Jerry Goldsmith was born on February 10th 1929 in Pasadena California and grew up in Los Angeles. Originally intending to become a concert hall composer, he soon realised that the infrequency of concert hall commissions would never satisfy his hunger to write music. Jerry Goldsmith began studying piano at the age of 6 and by the age of 14 was studying composition, theory and counterpoint with Jacob Gimpel and Mario Castelnuovo-Tedesco. He also became acquainted with legendary composer Miklos Rosza and attended his classes in film composition, at the University of Southern California. It was Rosza’s own score to Spellbound and the film’s star Ingrid Bergman, that had captivated Goldsmith back in 1945 and clearly influenced the composer’s interest in music for film.
In 1950 Goldsmith was employed as a clerk typist in the music department at CBS. There he was given his first assignments as a composer for live radio shows such as Romance and CBS Radio Workshop and progressing on to live TV shows such as Climax andPlayhouse 90. He stayed with CBS until 1960, having already scored the cult sci-fi show The Twilight Zone. Then was hired by Revue Studios to score their Thriller series, which lead on to further TV commissions including the famous Dr Kildare theme and theme and episodes for The Man From U.N.C.L.E..
In 1962 Goldsmith was awarded his first Oscar nomination for his acclaimed score to the poorly received John Huston biopic of Freud. At the same time, he met and became acquainted with the influential film composer Alfred Newman. Newman, recognising Goldsmith’s talents, influenced Universal into hiring him to score the acclaimed Kirk Douglas western Lonely Are The Bravein 1963. From there Goldsmith established himself as a contract composer for 20th Century Fox, quickly re-defining the modern film score. Along with his close friend Alex North, Goldsmith established himself as a leading name in American film music, and by the beginning of the 1970′s the composer had already written a number of landmarks scores that cemented his position and his reputation. These included A Patch Of Blue, Lilies Of The Field, The Sand Pebbles, The Planet Of The Apes, The Blue Max andPatton.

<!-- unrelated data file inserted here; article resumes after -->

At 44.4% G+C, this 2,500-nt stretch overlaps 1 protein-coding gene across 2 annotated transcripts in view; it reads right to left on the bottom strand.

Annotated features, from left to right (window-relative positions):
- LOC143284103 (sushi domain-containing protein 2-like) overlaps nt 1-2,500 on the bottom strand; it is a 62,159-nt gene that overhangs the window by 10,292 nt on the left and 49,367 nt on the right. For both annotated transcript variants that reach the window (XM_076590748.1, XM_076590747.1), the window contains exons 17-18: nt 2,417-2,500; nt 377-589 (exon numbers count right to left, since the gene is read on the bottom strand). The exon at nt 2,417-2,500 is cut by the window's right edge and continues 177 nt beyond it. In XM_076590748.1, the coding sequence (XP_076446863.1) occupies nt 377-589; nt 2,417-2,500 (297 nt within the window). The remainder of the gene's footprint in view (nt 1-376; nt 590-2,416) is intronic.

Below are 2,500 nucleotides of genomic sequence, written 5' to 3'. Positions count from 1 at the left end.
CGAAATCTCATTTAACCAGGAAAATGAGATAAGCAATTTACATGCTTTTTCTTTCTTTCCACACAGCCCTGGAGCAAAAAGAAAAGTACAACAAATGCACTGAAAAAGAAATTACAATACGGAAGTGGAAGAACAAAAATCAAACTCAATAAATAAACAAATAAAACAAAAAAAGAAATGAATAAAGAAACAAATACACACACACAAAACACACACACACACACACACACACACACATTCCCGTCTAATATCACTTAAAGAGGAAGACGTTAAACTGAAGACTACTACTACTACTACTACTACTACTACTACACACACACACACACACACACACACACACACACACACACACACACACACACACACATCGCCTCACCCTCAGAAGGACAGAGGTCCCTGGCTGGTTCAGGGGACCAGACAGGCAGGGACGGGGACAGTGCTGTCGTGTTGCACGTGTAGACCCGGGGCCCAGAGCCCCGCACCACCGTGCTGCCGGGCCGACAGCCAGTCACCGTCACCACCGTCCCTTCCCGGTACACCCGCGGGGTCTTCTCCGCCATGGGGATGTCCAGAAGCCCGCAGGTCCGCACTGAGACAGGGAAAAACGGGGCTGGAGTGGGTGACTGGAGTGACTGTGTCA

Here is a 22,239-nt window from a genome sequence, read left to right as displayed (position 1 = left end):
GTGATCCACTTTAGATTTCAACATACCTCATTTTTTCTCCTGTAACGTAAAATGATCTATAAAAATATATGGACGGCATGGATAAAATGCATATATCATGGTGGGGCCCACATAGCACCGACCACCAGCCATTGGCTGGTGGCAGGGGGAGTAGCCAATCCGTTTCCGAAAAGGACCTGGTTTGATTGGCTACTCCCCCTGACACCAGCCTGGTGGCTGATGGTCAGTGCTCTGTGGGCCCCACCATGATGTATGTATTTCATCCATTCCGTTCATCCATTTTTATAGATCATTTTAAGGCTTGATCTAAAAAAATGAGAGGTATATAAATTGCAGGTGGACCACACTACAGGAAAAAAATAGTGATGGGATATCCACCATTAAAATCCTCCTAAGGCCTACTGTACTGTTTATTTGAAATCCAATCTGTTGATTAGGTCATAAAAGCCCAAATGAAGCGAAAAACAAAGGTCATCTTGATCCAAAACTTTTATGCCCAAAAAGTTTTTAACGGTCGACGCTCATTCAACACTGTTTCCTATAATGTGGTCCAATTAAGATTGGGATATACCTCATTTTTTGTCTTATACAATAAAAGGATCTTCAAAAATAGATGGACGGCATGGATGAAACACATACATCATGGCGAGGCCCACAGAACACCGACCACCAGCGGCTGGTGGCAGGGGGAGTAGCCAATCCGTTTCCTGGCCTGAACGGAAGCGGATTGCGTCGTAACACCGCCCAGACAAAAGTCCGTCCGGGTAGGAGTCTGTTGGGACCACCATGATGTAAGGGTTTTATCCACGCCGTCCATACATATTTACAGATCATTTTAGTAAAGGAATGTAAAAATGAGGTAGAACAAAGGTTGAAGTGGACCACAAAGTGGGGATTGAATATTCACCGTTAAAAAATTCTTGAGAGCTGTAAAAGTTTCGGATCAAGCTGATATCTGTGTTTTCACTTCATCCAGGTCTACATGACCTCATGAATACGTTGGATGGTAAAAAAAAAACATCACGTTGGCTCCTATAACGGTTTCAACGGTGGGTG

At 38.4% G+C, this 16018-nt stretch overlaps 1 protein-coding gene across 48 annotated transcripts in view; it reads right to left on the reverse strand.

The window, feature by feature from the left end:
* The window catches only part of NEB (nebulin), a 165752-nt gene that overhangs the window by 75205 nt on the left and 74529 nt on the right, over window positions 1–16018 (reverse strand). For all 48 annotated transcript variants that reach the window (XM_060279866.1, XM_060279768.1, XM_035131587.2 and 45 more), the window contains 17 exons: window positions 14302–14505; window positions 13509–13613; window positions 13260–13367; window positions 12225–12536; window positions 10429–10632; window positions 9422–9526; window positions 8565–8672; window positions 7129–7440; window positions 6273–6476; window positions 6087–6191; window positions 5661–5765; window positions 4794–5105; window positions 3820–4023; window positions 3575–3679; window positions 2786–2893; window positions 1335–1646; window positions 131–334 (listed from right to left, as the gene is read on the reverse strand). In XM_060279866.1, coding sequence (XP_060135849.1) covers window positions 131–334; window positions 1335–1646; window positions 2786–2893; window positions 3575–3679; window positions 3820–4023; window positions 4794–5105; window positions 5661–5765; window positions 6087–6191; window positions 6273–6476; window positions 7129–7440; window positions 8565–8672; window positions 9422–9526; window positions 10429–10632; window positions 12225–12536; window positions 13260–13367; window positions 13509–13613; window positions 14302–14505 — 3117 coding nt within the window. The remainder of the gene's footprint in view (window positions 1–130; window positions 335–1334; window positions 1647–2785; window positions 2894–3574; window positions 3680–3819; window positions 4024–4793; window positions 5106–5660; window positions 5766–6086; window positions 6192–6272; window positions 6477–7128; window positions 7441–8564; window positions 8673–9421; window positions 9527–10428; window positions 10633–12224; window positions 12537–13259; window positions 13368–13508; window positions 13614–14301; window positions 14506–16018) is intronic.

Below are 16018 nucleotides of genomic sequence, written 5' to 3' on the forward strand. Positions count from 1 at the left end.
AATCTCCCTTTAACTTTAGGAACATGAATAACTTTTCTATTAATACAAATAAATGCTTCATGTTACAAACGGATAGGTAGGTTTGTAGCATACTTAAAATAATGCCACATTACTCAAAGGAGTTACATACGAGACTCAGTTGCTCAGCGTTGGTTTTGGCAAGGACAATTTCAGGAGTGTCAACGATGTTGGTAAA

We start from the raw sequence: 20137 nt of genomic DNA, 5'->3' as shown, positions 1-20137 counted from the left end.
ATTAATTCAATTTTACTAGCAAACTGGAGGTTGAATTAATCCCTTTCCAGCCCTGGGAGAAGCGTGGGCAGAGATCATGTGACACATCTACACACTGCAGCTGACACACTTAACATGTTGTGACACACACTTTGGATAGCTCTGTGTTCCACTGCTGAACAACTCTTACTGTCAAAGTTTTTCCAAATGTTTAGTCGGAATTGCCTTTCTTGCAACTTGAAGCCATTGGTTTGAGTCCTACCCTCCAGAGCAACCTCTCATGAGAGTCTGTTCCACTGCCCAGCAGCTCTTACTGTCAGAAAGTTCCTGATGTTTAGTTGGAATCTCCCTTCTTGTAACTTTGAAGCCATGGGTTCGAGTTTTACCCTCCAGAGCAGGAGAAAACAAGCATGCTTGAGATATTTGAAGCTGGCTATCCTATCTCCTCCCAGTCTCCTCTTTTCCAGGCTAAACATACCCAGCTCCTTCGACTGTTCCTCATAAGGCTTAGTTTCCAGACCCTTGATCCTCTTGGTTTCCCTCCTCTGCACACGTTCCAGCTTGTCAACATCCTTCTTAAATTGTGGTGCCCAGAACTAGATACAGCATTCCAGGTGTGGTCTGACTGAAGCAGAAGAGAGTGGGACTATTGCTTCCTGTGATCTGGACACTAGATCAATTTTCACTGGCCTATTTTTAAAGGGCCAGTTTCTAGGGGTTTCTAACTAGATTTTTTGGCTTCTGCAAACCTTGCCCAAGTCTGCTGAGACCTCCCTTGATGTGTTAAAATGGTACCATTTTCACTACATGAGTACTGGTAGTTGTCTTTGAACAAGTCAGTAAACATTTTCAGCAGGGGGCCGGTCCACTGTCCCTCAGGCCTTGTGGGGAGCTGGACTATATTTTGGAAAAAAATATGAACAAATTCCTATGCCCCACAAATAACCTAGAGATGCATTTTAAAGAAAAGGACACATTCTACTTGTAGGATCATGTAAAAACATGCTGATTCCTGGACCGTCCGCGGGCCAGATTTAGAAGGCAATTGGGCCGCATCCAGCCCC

During the 70′s Goldsmith augmented his movie scoring with a plethora of TV assignments and remains one of the few composers to juggle film and TV scoring successfully. This included the critically acclaimed and Emmy winning score to the first TV epicQBVII as well as the popular theme and early episode scores for the TV series The Waltons. Hungry to work, the early part of the decade proved to be one of the composer’s most successful periods with a combination of gritty thrillers and prestigious assignments like The Wind And The Lion, Chinatown, The Wild Rovers and Papillon. The late 70′s brought Goldsmith his lone Oscar for the avant-garde and ground breaking score to The Omen. Never had a film score been so critical to the movie’s atmosphere and dramatic power.
The decade finished with a series of the composer’s most popular crowd pleasing scores, from the military action of The Swarm, a sumptuous English caper score for The Great Train Robbery and the terrifying masterwork Alien. And of course what is generally regarded as Goldsmith’s greatest work -Star Trek The Motion Picture. Here Goldsmith was tasked with re-inventing a franchise and creating a brand new theme. Goldsmith remarked that the theme was the toughest he ever wrote and remains a remarkable achievement. At the behest of Star Trek creator Gene Roddenberry it later became the signature theme for the popular Star Trek spin off The Next Generation. In 1995 Goldsmith would write a new theme for Star Trek Voyager, a further spin-off. Interestingly Goldsmith’s association with Star Trek may have started even earlier. In interview Goldsmith revealed he had been approached by Roddenberry back in the sixties to write the original TV series theme, but due to scheduling was unable to do so.